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27 July


Olympics and UFOs don't leave Japan alone

International Olympic Committee senior official John Coates said the postponed Tokyo Games might not go ahead in July 2021

Photo: KYODO

/NOVOSTIVL/ John Coates, head of the International Olympic Committee’s coordination commission, was quoted in The Australian on May 21 as expressing doubt over prospects for the Tokyo Olympics to be held in summer next year. Coates went on record as saying the decision on whether or not to proceed with the games in 2021 was likely to be made by October. This article appeared in Japan Times.

Meanwhile, weekly magazine Friday (June 12) dropped another bombshell, claiming to have obtained a copy of a report by an unnamed major travel agency that states the decision has already been made to cancel next year’s games.

The report concluded that national Olympic organizers have neither the time nor the resources to conduct the trials for athletes to represent their respective countries. Nations will be giving priority to budgetary concerns. Moreover, even if a vaccine for COVID-19 is developed, it’s unlikely it can be made available in quantities that will enable worldwide distribution. Finally, the contagion is just beginning to hit developing nations in Africa and Latin America and efforts to bring it under control are likely to be drawn out.

In another major blow to next year’s plans, major U.S. corporations such as United Airlines are expected to plead poverty and withdraw pledges of sponsorship for the games. U.S.-based journalist Hiromu Ibuki tells the magazine: “They see little value in sponsoring, in terms of business or publicity. Their honne (true feeling) is hoping the games will be canceled.”

Meanwhile, interest in UFOs has been rekindled with the April 27 releases of three videos shot by U.S. Navy pilots over Southern California.

A day later, reports Asahi Geino (June 4), Defense Minister Taro Kono told reporters that while he “does not believe in the existence of UFOs,” should Japan’s Self-Defense Forces encounter something out there, “they should follow procedure” - whatever that might be.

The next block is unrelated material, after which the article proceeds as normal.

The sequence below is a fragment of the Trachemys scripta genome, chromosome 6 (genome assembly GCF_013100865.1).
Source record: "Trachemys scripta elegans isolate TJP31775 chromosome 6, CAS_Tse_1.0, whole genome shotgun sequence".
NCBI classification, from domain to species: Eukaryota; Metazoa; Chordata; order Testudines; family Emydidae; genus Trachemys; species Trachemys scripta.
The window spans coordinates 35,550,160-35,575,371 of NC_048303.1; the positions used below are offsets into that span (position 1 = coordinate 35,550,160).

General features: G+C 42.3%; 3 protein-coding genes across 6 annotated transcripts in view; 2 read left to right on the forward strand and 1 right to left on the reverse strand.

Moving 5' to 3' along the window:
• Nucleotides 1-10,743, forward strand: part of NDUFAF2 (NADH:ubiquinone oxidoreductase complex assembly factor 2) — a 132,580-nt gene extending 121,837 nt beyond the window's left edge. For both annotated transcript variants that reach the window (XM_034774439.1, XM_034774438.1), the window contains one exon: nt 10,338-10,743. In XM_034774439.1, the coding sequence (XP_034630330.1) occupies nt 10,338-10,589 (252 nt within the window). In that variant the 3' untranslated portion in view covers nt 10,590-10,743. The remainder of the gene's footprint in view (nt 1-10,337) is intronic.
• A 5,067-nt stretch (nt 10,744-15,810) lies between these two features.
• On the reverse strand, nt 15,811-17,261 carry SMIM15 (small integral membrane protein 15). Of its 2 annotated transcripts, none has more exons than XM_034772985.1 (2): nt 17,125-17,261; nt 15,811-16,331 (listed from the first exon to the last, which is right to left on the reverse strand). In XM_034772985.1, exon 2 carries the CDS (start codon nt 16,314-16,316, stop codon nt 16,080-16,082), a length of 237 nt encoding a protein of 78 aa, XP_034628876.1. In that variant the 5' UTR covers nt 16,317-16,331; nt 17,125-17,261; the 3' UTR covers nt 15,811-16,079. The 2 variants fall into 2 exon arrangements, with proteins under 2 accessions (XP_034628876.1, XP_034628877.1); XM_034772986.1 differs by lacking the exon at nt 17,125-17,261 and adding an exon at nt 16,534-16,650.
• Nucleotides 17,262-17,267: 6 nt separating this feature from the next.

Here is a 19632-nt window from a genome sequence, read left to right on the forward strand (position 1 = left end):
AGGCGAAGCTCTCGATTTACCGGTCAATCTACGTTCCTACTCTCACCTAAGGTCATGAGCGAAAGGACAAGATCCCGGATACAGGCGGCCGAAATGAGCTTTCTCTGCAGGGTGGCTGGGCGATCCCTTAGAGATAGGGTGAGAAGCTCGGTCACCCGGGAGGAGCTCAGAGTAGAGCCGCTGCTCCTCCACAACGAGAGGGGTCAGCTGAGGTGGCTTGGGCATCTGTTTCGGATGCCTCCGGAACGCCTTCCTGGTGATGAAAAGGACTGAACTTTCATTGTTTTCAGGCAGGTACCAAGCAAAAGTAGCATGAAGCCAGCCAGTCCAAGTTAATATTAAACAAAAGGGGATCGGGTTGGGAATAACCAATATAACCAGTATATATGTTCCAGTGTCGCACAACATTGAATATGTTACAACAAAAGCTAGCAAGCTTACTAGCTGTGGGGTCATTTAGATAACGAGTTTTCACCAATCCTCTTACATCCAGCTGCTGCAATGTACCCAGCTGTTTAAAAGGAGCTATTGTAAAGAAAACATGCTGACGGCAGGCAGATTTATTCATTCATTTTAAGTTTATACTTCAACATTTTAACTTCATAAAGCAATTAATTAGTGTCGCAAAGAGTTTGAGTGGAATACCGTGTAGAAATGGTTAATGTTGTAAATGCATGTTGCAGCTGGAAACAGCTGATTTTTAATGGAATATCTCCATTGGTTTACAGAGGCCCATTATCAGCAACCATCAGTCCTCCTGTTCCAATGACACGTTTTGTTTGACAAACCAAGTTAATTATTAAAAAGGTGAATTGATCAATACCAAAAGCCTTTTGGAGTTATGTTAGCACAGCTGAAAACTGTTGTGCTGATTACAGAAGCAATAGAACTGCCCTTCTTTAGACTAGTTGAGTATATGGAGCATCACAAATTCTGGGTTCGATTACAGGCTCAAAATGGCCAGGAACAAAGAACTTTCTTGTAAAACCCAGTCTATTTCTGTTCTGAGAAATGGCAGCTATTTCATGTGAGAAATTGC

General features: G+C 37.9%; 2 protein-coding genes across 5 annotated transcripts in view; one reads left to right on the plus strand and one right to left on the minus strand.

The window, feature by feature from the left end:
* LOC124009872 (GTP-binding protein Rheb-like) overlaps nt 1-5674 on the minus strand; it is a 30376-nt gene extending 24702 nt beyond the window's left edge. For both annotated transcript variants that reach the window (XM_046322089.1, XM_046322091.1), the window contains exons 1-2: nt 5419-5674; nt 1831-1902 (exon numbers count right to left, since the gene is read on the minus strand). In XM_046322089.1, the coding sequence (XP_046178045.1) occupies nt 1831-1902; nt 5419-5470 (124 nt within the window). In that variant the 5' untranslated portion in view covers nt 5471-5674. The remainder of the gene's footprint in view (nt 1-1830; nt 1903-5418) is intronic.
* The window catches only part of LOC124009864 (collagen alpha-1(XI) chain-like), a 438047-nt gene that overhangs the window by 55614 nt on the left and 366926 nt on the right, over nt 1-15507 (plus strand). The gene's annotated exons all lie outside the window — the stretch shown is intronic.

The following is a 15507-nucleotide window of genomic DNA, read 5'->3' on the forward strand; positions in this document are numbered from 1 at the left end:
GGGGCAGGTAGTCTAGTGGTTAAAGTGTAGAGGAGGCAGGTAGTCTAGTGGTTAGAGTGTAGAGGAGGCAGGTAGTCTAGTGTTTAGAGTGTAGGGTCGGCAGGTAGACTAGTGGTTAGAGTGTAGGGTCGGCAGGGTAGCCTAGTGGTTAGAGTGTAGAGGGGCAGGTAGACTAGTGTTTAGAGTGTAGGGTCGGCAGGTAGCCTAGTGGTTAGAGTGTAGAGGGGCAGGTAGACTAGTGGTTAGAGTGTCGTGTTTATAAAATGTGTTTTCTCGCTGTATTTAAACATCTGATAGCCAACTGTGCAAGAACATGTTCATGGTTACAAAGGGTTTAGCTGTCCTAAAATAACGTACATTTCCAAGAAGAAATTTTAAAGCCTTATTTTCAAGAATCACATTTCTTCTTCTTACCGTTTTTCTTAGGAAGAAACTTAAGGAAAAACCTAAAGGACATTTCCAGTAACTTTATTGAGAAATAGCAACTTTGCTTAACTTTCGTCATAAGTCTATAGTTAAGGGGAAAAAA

The timing in a way is fortuitous, as Japan’s Space Operation Squadron, with headquarters at Fuchu Air Station in western Tokyo, was formally launched on May 18. The unit’s main function at present appears to be surveillance of the heavens utilizing satellites.

In a somewhat fanciful article, Asahi Geino remarked that one of the new squadron’s first assignments will be to produce a manual for pilots who respond to UFO sightings.

“Should a UFO enter Japan’s air defense identification zone, ASDF planes will scramble,” military journalist Buntaro Kuroi tells the magazine. “They will transmit warnings that say, ‘You are about to enter Japanese airspace.'”

Still, says Kuroi, Japanese pilots will not attempt to shoot down any intruders unless they are fired upon first. They will follow orders from their commander to pursue them.

Should the intruders prove hostile, Japan would be likely to deploy F-15 fighters or possibly Patriot surface-to-air missiles. But would that be enough to contend against a more advanced civilization — perhaps like something out of the movie “Independence Day” - armed with sophisticated weaponry of which humans are incapable of even imagining? What will happen if Japan finds itself completely outclassed by the alien intruders?

“If it comes to that, I suppose there will be no other recourse but to request the U.S. military to respond with nuclear weapons,” Kuroi says. “This will invoke the Japan-U.S. Security Treaty; but as it cannot be imagined that only Japan would be attacked, it would call for response on a global scale.”

Perhaps, writes Asahi Geino, tongue firmly in cheek, that manual should instruct Japan’s pilots to treat UFOs as “friendlies” and leave well enough alone.